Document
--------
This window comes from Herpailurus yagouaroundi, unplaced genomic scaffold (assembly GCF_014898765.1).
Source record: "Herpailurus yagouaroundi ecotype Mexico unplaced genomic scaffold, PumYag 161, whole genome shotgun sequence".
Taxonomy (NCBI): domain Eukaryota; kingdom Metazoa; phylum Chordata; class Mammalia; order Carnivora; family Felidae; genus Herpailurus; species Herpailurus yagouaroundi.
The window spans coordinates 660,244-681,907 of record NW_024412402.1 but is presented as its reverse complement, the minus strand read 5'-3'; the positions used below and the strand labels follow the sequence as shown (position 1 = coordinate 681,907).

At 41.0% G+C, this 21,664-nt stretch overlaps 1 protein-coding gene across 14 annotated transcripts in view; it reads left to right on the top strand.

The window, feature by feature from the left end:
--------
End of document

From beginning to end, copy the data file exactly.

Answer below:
This window comes from Herpailurus yagouaroundi, unplaced genomic scaffold (assembly GCF_014898765.1).
Source record: "Herpailurus yagouaroundi ecotype Mexico unplaced genomic scaffold, PumYag 161, whole genome shotgun sequence".
Taxonomy (NCBI): domain Eukaryota; kingdom Metazoa; phylum Chordata; class Mammalia; order Carnivora; family Felidae; genus Herpailurus; species Herpailurus yagouaroundi.
The window spans coordinates 660,244-681,907 of record NW_024412402.1 but is presented as its reverse complement, the minus strand read 5'-3'; the positions used below and the strand labels follow the sequence as shown (position 1 = coordinate 681,907).

At 41.0% G+C, this 21,664-nt stretch overlaps 1 protein-coding gene across 14 annotated transcripts in view; it reads left to right on the top strand.

The window, feature by feature from the left end: